What a Card!

Chances are if you have an old box of family photos there are a few cards de visite and/or cabinet cards in there.   These paper prints started to appear in the U. S. right around the beginning of the Civil war and quickly became popular, pushing aside the Dagguerotype.

Cards de visite were small and meant to be used as calling cards and exchanged with friends.  They were the equivalent of our modern day school-picture wallets.

Old Photo-Familly Group-Cabinet card

Shortly after the Civil War larger sized prints became popular, the most common being the cabinet card, so named because the stiff backing and larger size (4 ½ x 6 ½) made it possible to display the photographs in a cabinet.

These were first used in the horizontal or landscape mode and featured family groups and were later adapted for portraits.   The cabinet card passed out of fashion in the early days of the 1900s as personal cameras became more readily available and candid photographs were favored.


Old Photo-Familly Group-Cabinet card_2

Judging by the clothing (more on this in subsequent posts) and the embossing on the cabinet card’s backing this photograph was probably produced in 1895-1905, toward the end of the cabinet card era.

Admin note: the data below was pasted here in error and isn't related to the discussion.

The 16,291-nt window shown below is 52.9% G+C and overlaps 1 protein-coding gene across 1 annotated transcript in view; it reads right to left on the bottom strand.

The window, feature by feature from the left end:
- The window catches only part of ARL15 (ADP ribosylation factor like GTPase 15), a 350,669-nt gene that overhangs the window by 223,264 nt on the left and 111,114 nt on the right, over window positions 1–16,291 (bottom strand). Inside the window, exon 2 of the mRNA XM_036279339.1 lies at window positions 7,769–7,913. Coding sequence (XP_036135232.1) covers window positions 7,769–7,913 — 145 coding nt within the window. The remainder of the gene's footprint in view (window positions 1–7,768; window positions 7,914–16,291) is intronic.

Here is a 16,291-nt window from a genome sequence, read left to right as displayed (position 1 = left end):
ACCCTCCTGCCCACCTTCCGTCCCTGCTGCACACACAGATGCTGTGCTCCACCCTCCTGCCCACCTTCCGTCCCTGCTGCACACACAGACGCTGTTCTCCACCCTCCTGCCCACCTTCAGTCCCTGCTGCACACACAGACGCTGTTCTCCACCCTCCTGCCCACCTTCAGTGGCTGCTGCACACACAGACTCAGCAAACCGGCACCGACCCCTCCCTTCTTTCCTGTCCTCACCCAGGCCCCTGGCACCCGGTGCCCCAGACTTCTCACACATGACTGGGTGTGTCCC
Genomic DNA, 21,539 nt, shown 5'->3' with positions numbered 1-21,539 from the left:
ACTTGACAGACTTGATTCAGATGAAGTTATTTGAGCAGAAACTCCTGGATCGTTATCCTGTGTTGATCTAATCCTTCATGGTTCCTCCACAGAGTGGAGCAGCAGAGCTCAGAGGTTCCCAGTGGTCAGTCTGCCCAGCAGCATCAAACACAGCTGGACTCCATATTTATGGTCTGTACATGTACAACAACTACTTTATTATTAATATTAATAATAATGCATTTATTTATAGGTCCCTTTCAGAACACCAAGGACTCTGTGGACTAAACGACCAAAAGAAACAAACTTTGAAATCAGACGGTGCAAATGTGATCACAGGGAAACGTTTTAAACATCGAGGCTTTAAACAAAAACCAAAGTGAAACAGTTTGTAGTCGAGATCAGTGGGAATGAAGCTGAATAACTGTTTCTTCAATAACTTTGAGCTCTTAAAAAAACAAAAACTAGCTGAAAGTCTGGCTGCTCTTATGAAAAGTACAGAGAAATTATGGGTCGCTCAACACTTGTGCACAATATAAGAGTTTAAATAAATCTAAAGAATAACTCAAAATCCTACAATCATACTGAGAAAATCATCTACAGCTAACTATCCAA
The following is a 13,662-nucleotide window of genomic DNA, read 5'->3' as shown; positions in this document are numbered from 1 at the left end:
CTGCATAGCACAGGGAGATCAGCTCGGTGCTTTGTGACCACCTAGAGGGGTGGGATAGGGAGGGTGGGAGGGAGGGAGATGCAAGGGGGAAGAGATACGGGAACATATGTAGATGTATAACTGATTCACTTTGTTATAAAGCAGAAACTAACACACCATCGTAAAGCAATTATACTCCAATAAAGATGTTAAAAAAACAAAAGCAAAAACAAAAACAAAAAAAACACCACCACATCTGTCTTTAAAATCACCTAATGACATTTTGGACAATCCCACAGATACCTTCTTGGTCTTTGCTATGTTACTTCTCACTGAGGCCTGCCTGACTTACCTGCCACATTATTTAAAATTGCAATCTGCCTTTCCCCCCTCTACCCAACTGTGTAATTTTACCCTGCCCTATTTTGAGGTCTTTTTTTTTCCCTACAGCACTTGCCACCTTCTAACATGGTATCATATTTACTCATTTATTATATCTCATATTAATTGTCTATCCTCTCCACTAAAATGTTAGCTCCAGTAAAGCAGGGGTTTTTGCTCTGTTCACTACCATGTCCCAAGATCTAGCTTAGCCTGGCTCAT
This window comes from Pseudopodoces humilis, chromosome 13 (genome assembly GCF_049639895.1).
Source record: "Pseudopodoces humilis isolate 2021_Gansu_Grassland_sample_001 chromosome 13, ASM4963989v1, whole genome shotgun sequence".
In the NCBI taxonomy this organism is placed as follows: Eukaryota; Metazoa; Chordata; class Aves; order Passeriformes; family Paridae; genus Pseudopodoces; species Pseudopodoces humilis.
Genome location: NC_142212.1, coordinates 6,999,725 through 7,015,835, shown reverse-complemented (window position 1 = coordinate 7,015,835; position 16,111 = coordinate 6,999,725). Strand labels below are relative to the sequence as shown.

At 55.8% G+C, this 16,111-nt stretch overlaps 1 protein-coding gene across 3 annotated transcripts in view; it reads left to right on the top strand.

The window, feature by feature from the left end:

Most early cabinet cards were albumen prints made with egg white and they will display a sepia tone or a greenish cast.   True black and white cabinet cards were produced using other photographic methods. These are likely to have been produced toward the end of the century.

Some VERY general guidelines for dating cabinet cards:

Characteristics of the card-stock backing:

  • 1866-1890-Likely to be plain cut
  • 1890-1900-Rounded corners or beveled edges
  • 1885-1900s-Scalloped edges

The Borders:

  • 1866-1900-There may be none
  • 1866-1880-single or double line
  • 1870-1880s-Thick gilt border line
  • 1895-1900s-Embossed patterns
  • 1886-onward-Graphic ornamentation lines, perhaps separating the photographer’s name/locating from the image

The back side:

First of all always check the back carefully for anything that might be written there, perhaps in pencil, or faded ink.  Use a jeweler’s loupe to check as your naked eye may miss it.

Generally speaking, if the backside contains an advertisement for the photographic studio, the larger and more ornate it is, the later it was produced.  Up until about 1890s this ad would only have taken up about half the card.  Thereafter it might have covered the entire back.

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